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The effect of chronic ethanol consumption in the progression of Amiotrophic Lateral Sclerosis

Grant number: 24/01049-8
Support Opportunities:Scholarships in Brazil - Scientific Initiation
Effective date (Start): May 01, 2024
Effective date (End): April 30, 2025
Field of knowledge:Biological Sciences - Biochemistry - Metabolism and Bioenergetics
Principal Investigator:Julio Cesar Batista Ferreira
Grantee:Luana Pilone da Silva
Host Institution: Instituto de Ciências Biomédicas (ICB). Universidade de São Paulo (USP). São Paulo , SP, Brazil

Abstract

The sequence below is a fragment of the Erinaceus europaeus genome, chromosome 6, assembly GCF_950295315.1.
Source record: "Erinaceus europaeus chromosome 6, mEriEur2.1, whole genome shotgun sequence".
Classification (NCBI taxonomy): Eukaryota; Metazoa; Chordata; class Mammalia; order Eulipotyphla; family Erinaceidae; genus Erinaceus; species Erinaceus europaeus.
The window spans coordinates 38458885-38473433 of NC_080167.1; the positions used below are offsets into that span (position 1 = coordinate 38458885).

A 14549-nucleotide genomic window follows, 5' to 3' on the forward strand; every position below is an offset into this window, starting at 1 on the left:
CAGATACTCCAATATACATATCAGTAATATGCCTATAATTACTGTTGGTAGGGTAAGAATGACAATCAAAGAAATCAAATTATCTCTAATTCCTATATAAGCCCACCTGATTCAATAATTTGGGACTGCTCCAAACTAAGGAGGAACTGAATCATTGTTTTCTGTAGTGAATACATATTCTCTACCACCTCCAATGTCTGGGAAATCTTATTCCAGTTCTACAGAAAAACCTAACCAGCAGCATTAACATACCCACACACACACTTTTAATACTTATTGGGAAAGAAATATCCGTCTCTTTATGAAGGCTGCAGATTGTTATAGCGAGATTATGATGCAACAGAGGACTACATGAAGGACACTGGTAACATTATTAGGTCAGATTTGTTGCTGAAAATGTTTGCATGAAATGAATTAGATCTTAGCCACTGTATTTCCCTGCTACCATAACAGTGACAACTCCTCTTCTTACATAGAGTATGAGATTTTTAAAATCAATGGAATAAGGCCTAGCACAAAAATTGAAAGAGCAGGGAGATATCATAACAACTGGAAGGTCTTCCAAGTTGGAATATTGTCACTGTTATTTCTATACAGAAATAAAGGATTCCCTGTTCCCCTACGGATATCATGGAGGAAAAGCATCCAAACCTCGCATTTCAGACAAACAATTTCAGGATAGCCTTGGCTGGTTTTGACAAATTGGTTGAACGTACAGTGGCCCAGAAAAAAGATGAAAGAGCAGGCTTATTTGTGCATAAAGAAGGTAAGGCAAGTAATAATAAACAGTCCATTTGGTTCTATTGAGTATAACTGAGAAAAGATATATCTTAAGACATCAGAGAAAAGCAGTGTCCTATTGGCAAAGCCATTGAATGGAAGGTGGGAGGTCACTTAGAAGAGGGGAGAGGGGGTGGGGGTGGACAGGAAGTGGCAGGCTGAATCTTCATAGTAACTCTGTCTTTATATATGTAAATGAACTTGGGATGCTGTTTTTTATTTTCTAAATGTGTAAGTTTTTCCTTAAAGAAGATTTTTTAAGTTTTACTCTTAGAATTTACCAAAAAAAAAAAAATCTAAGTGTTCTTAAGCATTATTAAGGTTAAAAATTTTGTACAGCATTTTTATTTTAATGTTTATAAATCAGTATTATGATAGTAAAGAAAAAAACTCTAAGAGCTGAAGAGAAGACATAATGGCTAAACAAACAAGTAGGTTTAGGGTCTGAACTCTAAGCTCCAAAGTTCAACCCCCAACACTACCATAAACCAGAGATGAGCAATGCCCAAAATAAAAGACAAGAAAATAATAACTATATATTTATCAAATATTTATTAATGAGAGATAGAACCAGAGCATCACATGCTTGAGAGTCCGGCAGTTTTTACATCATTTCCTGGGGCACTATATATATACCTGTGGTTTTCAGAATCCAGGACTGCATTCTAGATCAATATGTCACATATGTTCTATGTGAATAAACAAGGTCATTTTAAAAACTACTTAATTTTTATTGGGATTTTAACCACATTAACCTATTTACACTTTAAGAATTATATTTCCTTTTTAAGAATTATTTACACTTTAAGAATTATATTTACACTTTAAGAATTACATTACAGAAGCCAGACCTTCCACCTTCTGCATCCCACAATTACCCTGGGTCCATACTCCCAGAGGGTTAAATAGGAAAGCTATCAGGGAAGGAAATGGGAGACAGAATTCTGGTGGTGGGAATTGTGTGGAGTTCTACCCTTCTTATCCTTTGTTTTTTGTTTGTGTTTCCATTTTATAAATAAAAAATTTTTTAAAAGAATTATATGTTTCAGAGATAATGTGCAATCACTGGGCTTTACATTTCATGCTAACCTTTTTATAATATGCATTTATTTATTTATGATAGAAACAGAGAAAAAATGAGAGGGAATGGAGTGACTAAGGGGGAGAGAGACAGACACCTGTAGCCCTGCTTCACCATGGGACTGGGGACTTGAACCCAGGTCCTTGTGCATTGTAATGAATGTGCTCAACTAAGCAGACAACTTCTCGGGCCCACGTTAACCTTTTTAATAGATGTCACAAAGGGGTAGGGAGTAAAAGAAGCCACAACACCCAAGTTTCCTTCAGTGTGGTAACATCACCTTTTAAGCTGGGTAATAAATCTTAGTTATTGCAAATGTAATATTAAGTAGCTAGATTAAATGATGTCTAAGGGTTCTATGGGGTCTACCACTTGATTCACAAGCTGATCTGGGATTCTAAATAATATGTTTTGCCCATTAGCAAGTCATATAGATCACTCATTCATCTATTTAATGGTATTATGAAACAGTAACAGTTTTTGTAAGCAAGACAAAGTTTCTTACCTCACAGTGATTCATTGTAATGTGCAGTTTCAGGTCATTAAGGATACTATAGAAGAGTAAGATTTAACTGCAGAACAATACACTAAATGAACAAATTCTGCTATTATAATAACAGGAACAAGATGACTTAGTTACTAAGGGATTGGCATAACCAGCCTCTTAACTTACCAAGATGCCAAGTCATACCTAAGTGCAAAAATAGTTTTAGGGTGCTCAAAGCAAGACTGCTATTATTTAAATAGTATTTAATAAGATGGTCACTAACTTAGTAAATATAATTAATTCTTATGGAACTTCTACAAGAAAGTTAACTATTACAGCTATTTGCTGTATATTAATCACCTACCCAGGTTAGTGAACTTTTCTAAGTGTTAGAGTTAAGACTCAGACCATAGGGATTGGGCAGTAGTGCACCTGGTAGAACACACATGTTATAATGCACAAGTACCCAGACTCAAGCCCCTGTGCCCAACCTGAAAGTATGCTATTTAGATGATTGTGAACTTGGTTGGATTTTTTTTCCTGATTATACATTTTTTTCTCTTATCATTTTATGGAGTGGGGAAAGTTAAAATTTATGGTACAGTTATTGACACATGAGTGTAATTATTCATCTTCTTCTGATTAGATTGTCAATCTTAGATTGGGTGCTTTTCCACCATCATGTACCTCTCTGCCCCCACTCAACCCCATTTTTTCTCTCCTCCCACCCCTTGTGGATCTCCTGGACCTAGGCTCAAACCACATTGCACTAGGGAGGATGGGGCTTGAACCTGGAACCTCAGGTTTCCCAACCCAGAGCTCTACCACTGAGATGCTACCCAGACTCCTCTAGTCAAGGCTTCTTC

It is currently known that the pathophysiology of amyotrophic lateral sclerosis (ALS) is associated with mitochondrial dysfunction, excessive lipid peroxidation and consequent accumulation of cytotoxic aldehydes. Among these aldehydes, acetaldehyde can be highlighted, an electrophilic aldehyde produced in the mitochondria capable of attacking nucleophilic amino acids and forming adducts with proteins inactivating them, generating protein aggregates and culminating in cellular dysfunction. One of the enzymes responsible for the elimination of this class of aldehydes is aldehyde dehydrogenase 2 (ALDH2), located in the mitochondrial matrix. At the same time, the consumption of ethanol and its consequent metabolism results in the production and accumulation of acetaldehyde in our body. Upon ingestion, alcohol dehydrogenase (ADH) enzymes transform ethanol into acetaldehyde, and subsequently ALDH2 eliminates these aldehydes, oxidizing them to acetate. The accumulation of acetaldehyde due to chronic ethanol consumption causes neuronal mitochondrial dysfunction and is associated with the onset of neurodegenerative diseases such as Alzheimer's disease. However, its role in the pathophysiology of ALS and motor neuron degeneration has not yet been reported. Thus, the objective of this research proposal is to better understand the possible influence of chronic ethanol intake on the onset and development of ALS.For this, wild and transgenic mice carrying the SOD1*G93A mutation (which causes ALS) will receive daily ethanol (2g/kg/day) or water by gavage over 100 days, starting in the asymptomatic phase of the disease (40 days of life) and ending in the advanced symptomatic phase of ALS (140 days of life). We will evaluate a number of functional and biochemical parameters in different tissues (including motor cortex, spinal cord, skeletal muscle, and plasma) of the animals. To evaluate the locomotor functional parameters, we will perform the open field, rotarod, ambulation, Y-labyrinth, wire hang and grip strength tests in the animals. Among the biochemical parameters, we will analyze the protein expression and catalytic activity of the ALDH2 enzyme, formation of 4-HNE-protein adducts and mitochondrial bioenergetic metabolism (including O2 consumption and H2O2 release) in the motor cortex, spinal cord and skeletal muscles (plantar and soleus muscles). This study is of great value since a more detailed understanding of the role of chronic ethanol consumption in the development of ALS may contribute to an elucidation of the neurodegenerative mechanisms triggered by such consumption.

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